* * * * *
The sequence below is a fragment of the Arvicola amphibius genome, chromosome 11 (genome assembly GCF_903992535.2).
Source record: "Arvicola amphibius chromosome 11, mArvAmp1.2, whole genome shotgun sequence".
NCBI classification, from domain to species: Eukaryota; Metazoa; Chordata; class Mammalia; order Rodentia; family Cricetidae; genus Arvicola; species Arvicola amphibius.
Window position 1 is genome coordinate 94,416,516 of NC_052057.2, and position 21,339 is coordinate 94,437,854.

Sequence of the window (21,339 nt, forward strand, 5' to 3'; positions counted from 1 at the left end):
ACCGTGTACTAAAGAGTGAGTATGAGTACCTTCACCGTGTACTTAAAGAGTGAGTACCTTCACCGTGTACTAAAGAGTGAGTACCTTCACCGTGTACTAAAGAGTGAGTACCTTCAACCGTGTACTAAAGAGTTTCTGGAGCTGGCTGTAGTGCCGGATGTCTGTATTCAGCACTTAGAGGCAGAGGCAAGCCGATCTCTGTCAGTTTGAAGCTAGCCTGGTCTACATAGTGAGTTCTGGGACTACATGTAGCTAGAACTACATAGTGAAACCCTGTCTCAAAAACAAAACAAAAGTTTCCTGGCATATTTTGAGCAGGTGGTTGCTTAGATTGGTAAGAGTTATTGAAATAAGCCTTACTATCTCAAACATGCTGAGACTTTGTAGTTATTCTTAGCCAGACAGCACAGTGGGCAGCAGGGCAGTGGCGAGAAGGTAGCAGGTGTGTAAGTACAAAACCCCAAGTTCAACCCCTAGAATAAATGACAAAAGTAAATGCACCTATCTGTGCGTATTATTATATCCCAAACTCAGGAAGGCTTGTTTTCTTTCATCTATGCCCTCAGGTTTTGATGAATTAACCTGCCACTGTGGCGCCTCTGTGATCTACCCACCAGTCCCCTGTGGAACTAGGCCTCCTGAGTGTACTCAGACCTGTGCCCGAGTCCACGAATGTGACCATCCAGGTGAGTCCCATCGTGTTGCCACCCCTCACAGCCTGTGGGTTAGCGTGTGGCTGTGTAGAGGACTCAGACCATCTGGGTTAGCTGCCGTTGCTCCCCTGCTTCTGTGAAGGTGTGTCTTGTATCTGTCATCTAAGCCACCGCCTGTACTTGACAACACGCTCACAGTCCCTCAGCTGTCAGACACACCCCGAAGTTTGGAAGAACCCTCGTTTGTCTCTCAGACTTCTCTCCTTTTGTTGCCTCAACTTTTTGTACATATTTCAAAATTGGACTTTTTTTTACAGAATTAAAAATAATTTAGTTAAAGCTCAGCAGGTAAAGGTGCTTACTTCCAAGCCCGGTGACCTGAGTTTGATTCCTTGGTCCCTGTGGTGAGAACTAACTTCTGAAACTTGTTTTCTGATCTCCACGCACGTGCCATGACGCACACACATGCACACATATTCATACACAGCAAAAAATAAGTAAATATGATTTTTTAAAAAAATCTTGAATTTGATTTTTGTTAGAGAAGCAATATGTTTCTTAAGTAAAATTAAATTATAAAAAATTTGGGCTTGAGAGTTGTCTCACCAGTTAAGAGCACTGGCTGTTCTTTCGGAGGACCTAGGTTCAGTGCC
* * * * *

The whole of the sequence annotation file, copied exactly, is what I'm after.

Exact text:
The sequence below is a fragment of the Arvicola amphibius genome, chromosome 11 (genome assembly GCF_903992535.2).
Source record: "Arvicola amphibius chromosome 11, mArvAmp1.2, whole genome shotgun sequence".
NCBI classification, from domain to species: Eukaryota; Metazoa; Chordata; class Mammalia; order Rodentia; family Cricetidae; genus Arvicola; species Arvicola amphibius.
Window position 1 is genome coordinate 94,416,516 of NC_052057.2, and position 21,339 is coordinate 94,437,854.

Sequence of the window (21,339 nt, forward strand, 5' to 3'; positions counted from 1 at the left end):
ACCGTGTACTAAAGAGTGAGTATGAGTACCTTCACCGTGTACTTAAAGAGTGAGTACCTTCACCGTGTACTAAAGAGTGAGTACCTTCACCGTGTACTAAAGAGTGAGTACCTTCAACCGTGTACTAAAGAGTTTCTGGAGCTGGCTGTAGTGCCGGATGTCTGTATTCAGCACTTAGAGGCAGAGGCAAGCCGATCTCTGTCAGTTTGAAGCTAGCCTGGTCTACATAGTGAGTTCTGGGACTACATGTAGCTAGAACTACATAGTGAAACCCTGTCTCAAAAACAAAACAAAAGTTTCCTGGCATATTTTGAGCAGGTGGTTGCTTAGATTGGTAAGAGTTATTGAAATAAGCCTTACTATCTCAAACATGCTGAGACTTTGTAGTTATTCTTAGCCAGACAGCACAGTGGGCAGCAGGGCAGTGGCGAGAAGGTAGCAGGTGTGTAAGTACAAAACCCCAAGTTCAACCCCTAGAATAAATGACAAAAGTAAATGCACCTATCTGTGCGTATTATTATATCCCAAACTCAGGAAGGCTTGTTTTCTTTCATCTATGCCCTCAGGTTTTGATGAATTAACCTGCCACTGTGGCGCCTCTGTGATCTACCCACCAGTCCCCTGTGGAACTAGGCCTCCTGAGTGTACTCAGACCTGTGCCCGAGTCCACGAATGTGACCATCCAGGTGAGTCCCATCGTGTTGCCACCCCTCACAGCCTGTGGGTTAGCGTGTGGCTGTGTAGAGGACTCAGACCATCTGGGTTAGCTGCCGTTGCTCCCCTGCTTCTGTGAAGGTGTGTCTTGTATCTGTCATCTAAGCCACCGCCTGTACTTGACAACACGCTCACAGTCCCTCAGCTGTCAGACACACCCCGAAGTTTGGAAGAACCCTCGTTTGTCTCTCAGACTTCTCTCCTTTTGTTGCCTCAACTTTTTGTACATATTTCAAAATTGGACTTTTTTTTACAGAATTAAAAATAATTTAGTTAAAGCTCAGCAGGTAAAGGTGCTTACTTCCAAGCCCGGTGACCTGAGTTTGATTCCTTGGTCCCTGTGGTGAGAACTAACTTCTGAAACTTGTTTTCTGATCTCCACGCACGTGCCATGACGCACACACATGCACACATATTCATACACAGCAAAAAATAAGTAAATATGATTTTTTAAAAAAATCTTGAATTTGATTTTTGTTAGAGAAGCAATATGTTTCTTAAGTAAAATTAAATTATAAAAAATTTGGGCTTGAGAGTTGTCTCACCAGTTAAGAGCACTGGCTGTTCTTTCGGAGGACCTAGGTTCAGTGCC